Crops and equipment have opposing needs. Crops need porous soils to transport air, moisture and nutrients, and encourage root growth.

Controlled traffic farming (CTF) restricts soil compaction to narrow traffic lanes, allowing the remaining undamaged soil area improved soil structure and moisture storage for cropping.

A farmer standardizes his fleet’s operating width (sometimes working in multiples of that standard) to accommodate these field highways, which some call tramlines. Tires are slimmer, operate at higher inflation pressures, and may be “split duals” to accommodate heavy loads and row spacing.

“The consequential benefits to the soil structure and soil biodiversity are incredible,” wrote U.K. farmer and Nuffield Farming Scholarship winner Nick Ward, in his report after touring innovative farming systems on several continents. “The lack of compaction in these soils allows plants to produce deeper roots and access more of the available nutrients and water. Cultivation leads to reductions in soil organic matter by oxidation and losses to the atmosphere as carbon dioxide,” Ward wrote.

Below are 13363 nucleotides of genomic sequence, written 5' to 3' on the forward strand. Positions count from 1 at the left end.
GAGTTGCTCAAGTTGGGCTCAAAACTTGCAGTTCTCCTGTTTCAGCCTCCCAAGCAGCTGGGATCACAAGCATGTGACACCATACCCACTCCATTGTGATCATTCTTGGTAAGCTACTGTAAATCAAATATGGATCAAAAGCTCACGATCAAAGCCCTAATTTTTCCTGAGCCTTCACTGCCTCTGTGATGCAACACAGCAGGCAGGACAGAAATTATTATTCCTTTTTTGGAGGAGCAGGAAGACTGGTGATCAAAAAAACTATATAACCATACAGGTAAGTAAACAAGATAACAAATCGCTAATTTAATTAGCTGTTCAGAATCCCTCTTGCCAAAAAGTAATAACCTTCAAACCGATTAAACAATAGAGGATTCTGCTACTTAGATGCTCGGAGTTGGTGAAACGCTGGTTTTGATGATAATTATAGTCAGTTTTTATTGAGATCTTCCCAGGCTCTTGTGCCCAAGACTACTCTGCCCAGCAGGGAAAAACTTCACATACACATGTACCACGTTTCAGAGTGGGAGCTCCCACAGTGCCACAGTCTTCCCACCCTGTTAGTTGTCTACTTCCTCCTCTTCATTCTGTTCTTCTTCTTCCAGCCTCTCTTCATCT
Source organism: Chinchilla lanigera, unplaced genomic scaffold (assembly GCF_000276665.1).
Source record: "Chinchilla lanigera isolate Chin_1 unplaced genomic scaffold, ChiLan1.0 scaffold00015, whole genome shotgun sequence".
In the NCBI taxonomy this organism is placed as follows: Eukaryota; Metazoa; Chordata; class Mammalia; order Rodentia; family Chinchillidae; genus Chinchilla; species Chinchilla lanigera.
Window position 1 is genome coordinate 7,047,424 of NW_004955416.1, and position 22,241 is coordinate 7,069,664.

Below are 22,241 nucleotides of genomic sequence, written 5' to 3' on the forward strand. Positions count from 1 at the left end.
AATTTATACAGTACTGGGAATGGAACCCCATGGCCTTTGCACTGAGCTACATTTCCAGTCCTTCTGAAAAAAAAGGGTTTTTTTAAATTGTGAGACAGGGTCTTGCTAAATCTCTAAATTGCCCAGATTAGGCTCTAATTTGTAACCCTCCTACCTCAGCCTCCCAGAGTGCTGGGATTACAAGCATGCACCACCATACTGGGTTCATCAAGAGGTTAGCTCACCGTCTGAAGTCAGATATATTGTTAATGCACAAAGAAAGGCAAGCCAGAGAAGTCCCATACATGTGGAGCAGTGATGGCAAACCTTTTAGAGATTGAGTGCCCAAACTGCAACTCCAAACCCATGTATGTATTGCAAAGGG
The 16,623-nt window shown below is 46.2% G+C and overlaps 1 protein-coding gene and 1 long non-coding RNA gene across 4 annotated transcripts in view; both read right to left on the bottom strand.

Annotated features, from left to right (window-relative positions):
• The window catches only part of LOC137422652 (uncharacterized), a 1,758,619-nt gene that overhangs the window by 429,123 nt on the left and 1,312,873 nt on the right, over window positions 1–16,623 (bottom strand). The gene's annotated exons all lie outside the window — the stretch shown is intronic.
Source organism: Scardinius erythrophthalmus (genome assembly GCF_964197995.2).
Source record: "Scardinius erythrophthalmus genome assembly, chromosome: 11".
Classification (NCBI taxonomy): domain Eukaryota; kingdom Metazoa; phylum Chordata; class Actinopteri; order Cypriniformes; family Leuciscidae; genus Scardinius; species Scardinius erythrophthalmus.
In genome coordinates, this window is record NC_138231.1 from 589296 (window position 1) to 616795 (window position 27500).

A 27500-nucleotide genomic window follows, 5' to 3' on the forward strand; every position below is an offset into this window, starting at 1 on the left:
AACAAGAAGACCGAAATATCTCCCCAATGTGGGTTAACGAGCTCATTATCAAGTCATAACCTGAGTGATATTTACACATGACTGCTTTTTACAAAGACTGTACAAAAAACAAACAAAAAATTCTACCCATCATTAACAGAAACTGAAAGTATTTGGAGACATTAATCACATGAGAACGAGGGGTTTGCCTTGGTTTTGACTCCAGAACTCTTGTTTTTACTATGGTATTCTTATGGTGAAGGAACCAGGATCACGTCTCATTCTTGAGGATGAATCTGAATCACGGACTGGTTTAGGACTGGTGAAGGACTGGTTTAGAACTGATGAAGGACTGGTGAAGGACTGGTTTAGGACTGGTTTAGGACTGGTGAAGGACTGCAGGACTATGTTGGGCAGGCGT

“As organic matter levels increase, so does the nutrient-holding capability of the soil and the amount of biological activity within it. The soils then become better at cycling nutrients and effectively feeding the crop,” Ward says.

"Hard, permanent traffic lanes reduce wet-weather delays, and also eliminate ruts in the crop zone,” according to Australian Engineer Jeff Tullberg says. “The improvement in timeliness is often critical to (Australian) double-cropping” (because the second crop can be seeded right behind a combine, even in very wet conditions).